Narrow call on death penalty |

Narrow call on death penalty

Geoff Dornan and Hope Yen

CARSON CITY – Assemblywoman Chris Giunchigliani, author of a Nevada bill to prohibit execution of juveniles, applauded on Tuesday the U.S. Supreme Court ruling setting the minimum age for a death sentence at 18.

“I’m thrilled the court agreed we should look at juveniles differently,” said Giunchigliani, D-Las Vegas.

But Senate Majority Leader Bill Raggio, who was the Washoe County district attorney for more than a decade, said he was offended by the decision.

“The majority of the court put current values into what the Constitution means,” he said.

Raggio argued there are a select few 16- and 17-year-olds guilty of horrible crimes, who did fully understand what they did, and should pay the ultimate penalty.

“To say all 17-year-olds is too broad,” he said.

The 5-4 decision, which overturns a 1989 high court ruling, throws out the death sentences of 72 murderers who committed their crimes as juveniles and bars states from seeking to execute others. Nineteen states, including Nevada, had allowed death sentences for killers who committed their crimes when they were under 18.

The ruling also means Lee Boyd Malvo can no longer face the death penalty for his role in the 2002 Washington sniper case or other slayings around the country.

Malvo, who was 17 at the time of the shootings, has already been convicted and sentenced to life in prison without parole for two of the murders. Prosecutors had planned to try him in other jurisdictions in hopes of obtaining a death sentence.

Raggio said Thomas Lee Bean, whom he prosecuted, knowingly and with premeditation committed a horrible murder when he was 17 and deserved the death penalty. His sentence was later commuted to life in prison without parole after the U.S. Supreme Court outlawed the death penalty in the 1970s.

The ruling was greeted with enthusiasm by numerous death penalty opponents, here and abroad.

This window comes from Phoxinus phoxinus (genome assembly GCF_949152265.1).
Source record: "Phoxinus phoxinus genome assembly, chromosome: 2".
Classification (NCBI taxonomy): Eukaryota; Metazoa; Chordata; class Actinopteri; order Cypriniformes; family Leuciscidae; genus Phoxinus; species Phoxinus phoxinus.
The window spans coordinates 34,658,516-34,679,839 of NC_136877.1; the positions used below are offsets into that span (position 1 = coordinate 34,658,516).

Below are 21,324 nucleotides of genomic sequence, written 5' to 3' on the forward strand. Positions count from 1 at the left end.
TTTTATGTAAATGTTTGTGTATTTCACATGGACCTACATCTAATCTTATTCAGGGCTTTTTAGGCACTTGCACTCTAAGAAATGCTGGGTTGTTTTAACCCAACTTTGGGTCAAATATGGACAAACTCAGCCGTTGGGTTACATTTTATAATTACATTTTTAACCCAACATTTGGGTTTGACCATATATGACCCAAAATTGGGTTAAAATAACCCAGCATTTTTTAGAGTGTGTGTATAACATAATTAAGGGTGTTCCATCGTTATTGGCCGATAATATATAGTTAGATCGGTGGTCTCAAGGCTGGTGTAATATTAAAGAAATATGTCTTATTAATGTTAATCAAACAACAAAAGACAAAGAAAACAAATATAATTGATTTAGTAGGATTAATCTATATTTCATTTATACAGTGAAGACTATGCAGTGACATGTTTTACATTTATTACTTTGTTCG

Justice Anthony Kennedy, writing for the majority, said many juveniles lack maturity and intellectual development to understand the ramifications of their actions.

“The age of 18 is the point where society draws the line for many purposes between childhood and adulthood. It is, we conclude, the age at which the line for death eligibility ought to rest,” Kennedy said.

The United States has stood almost alone in the world in officially sanctioning juvenile executions, a “stark reality” that can’t be ignored, Kennedy wrote. Juvenile offenders have been put to death in recent years in only a few other countries, including Iran, Pakistan, China and Saudi Arabia.

In an angry dissent, Justice Antonin Scalia disputed that a “national consensus” exists and said the majority opinion was based on the “flimsiest of grounds.” The appropriateness of capital punishment should be determined by individual states, not “the subjective views of five members of this court and like-minded foreigners,” he wrote.

The ruling continues the court’s practice of narrowing the scope of the death penalty, which it reinstated in 1976. Executions for those 15 and younger when they committed their crimes were outlawed in 1988. Three years ago, justices banned executions of the mentally retarded, citing a “national consensus” against executing a killer who may lack the intelligence to fully understand his crime.

Giunchigliani and Judiciary Committee Chairman Bernie Anderson, D-Sparks, said the decision will at least end the practice of district attorneys threatening to seek death in cases involving juveniles in hopes to pressure a plea bargain by the defendant.

“Now the DAs can’t use this as a bargaining tool,” she said. Anderson said he plans to try to act on Giunchigliani’s bill this week and move it forward. He said that will put state law in compliance with the high court ruling.

Ben Graham of the Nevada District Attorney’s Association said prosecutors disagree with the decision. He said it is very rare they have sought death for a juvenile.

“Our position has been that we should have that option,” he said. “But the Supreme Court has decided.”

Graham admitted the possibility of a death sentence is a “significant” bargaining tool for prosecutors.

Existing Nevada law limits the death penalty to those 16 and older.

Legislative Counsel bureau Director Lorne Malkiewich said passing AB6 will bring Nevada law into conformance with Tuesday’s ruling.

In Nevada, only one inmate is affected by the ruling – Michael Domingues, who murdered two people including a toddler in Las Vegas when he was 16.

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